No two projects are the same; however, the following statement should be true for every projected timeline:
Mission: Achieve balance among competing priorities for successful project management and execution by the set deadline and under the predetermined budget.
With this mission in mind, here are some factors to critically think about when drawing up your project timeline.
Before ConstructionSize, Scope & Complexity
With the most influential variables in every project being size, scope, and complexity, the issues for construction management to juggle are always cost and schedule. Finding an experienced general contractor (GC) with a strong track record of balancing this “project management triangle,” or the triple constraints, is your best defense against delays and costly oversights.
A simple tip to determine whether a GC is a good fit for you is to request a sample statement of qualifications of a similar project recently completed to get an idea of how detail-oriented the team will be.
Bottom Line: The more comprehensive the plans, the more confident you’ll be when scheduling to minimize the chance of budgeting issues.
Even after carefully reviewing your master schedule and identifying potential disruptions, a worst-case scenario question to address ahead of time should be: What is our plan B? As a measure of risk management, you should have a proper contingency plan in place to account for any unforeseen conditions such as late deliveries and mechanical failures of major equipment. It’s common for the contingency allotment to be 5%-10% of the total budget.
Bottom Line: Crafting contingency plans that can easily be executed will go a long way in mitigating and resolving problems before they get out of control.
Approvals and Permits
Securing the permits and approvals can end up eating up a larger portion of your time than you’d like, so it is imperative this is started early. With a good economy, municipalities are still lagging behind for review with an overload of new project leading to understaffed and longer unplanned timelines.
The more you educate yourself on permit processes such as access, utilities, drainage and signage, the better prepared you’ll be for unexpected challenges. The starting point for navigating through these rough patches this would be to get in touch with planning and zoning officials to cover any potential remediation steps.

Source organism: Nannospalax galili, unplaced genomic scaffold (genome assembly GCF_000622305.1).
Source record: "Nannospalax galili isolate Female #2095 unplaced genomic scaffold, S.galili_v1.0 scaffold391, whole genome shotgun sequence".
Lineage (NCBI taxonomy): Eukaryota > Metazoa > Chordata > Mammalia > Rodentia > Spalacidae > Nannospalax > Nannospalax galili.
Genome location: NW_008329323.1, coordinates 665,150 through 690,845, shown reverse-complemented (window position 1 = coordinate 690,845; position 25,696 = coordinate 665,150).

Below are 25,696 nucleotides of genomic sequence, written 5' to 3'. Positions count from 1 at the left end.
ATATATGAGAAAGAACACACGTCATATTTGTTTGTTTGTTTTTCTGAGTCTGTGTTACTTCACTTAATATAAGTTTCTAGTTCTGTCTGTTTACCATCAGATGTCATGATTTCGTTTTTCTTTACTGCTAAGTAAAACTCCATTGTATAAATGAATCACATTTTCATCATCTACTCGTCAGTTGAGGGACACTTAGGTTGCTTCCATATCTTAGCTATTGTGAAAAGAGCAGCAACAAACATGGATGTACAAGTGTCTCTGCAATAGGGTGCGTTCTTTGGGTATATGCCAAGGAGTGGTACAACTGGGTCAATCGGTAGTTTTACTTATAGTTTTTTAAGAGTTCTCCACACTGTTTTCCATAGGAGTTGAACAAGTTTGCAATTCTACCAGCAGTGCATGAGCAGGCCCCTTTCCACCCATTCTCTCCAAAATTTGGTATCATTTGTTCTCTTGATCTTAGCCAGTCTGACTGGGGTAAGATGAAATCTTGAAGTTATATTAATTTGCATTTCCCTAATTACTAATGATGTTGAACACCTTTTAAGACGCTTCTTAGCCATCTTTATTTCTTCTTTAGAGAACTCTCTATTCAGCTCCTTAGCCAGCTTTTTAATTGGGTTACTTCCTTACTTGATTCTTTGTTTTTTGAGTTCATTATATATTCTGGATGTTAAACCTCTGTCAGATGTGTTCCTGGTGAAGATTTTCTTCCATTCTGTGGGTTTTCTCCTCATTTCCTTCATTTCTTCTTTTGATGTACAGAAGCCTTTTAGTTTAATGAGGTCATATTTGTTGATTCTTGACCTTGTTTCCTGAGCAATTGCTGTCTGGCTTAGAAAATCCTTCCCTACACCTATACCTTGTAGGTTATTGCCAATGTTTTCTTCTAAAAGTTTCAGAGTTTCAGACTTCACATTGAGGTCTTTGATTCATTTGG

Bottom Line: You can only anticipate issues you’re aware of, so gain a solid understanding of the local requirements and restrictions to adequately address the approvals stage and site specifics.
When estimating the duration of the project, keep in mind that setbacks may be inevitable because there are risks of uncertainty you can’t always predict. Some examples of setbacks may be labor and material cost overruns, loss of use, and lawsuits.
Missed milestones and lagging completion dates due to a slowed-down crew and material availability will have a domino effect throughout more business operations than just the project construction. It’s important to partner with a developer that goes the extra mile early on rather than only when roadblocks are encountered.
On this note, the site specifics also come into play, which may include the availability of contractors and materials as well as access to the site. In the event the ingress/egress is limited, for example, the delivery of equipment, materials, and labor will need to be accounted for.
Bottom Line: Construction companies can help combat rework and reduce delays by utilizing a quality control method. Doing your part to carefully coordinate the work of the crews to ensure zero overlaps during the proper phase will also increase overall productivity.
During the inspections stage, the defined scope of the project should be prominent so it will provide certainty that everything proceeds safely how it should or reveals any red flags detected. To best prevent the timeline from expanding, two types of inspections would be beneficial: scheduled and random. The advantages outweigh any inconvenience by ensuring proper safety planning, hazard identification, stronger task focus, and improved quality.
Bottom Line: Inspections are vital in exposing any violations or mismanagement during the completion of a project, so it should be accurately gauged in the schedule.
Even after you have factored in complexity, setbacks and permits, delays can still form any time a client, contractor, or municipality requests a change. Depending on its nature and degree, new plans, permits, and inspections may need to be added and will ultimately push back your completion date and add to your cost.
Bottom Line: To avoid a threat to the later stages, establish a change order process and communicate this to the team so details will be worked out ahead of time.
Contingencies and Delays
In the event that the aforementioned contingency plan needs to be carried out and delays will strike, the funds can be pulled from a reserve that’s intentionally not connected to any one area of work. Although contingencies will be tailored to each project, some examples of alternate solutions could include quickly mobilizing replacement cranes, making repairs, or locating parts needed.
Bottom Line: To lessen the chance of delays, don’t overlook the contingency money that has been set aside to serve as an “insurance” against other costs.
Before finalizing your timeline, don’t forget to consider the time of year and weather obstacles for that particular location and plan an appropriate alternative to framing or foundation work during a rainy season, for instance.
While drawing your development schedule will vary from project to project, considering these top factors in order to be more strategic in decreasing downtime and aware of all the moving parts will produce the most ideal results.